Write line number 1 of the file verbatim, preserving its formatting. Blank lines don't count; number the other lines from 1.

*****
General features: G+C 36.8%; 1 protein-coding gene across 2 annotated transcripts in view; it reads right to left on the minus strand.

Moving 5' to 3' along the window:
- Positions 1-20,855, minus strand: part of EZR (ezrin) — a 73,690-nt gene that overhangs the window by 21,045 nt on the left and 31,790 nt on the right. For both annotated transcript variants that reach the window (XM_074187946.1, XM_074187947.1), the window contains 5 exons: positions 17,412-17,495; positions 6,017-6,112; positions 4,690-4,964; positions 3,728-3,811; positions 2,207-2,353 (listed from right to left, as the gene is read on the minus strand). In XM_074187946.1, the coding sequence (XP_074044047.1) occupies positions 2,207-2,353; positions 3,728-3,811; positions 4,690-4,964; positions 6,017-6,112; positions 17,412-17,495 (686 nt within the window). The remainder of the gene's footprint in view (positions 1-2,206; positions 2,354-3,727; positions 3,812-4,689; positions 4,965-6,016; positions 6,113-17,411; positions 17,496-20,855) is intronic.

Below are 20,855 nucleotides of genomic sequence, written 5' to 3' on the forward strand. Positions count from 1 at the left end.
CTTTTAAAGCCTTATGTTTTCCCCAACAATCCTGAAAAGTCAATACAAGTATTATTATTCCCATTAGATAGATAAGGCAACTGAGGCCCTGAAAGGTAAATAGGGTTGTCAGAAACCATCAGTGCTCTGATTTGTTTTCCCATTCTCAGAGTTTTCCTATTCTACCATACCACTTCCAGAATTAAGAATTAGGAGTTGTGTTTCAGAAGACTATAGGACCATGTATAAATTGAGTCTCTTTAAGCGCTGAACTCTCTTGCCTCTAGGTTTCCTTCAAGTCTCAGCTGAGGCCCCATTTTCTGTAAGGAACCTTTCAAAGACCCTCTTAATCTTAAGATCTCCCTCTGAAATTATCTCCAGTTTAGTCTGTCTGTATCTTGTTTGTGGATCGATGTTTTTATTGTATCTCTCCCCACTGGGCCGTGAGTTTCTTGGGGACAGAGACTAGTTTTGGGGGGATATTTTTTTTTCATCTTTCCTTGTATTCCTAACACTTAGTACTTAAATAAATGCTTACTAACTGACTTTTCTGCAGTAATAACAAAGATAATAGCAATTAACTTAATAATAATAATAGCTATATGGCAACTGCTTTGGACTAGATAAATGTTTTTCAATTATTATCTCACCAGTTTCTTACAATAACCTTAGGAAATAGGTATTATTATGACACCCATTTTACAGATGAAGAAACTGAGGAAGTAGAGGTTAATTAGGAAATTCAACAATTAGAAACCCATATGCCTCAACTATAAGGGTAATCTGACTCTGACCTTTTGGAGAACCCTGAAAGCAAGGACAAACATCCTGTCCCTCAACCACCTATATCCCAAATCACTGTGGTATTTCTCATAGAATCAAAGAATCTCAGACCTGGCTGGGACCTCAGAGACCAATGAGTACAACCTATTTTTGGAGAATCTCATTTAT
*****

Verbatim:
General features: G+C 36.8%; 1 protein-coding gene across 2 annotated transcripts in view; it reads right to left on the minus strand.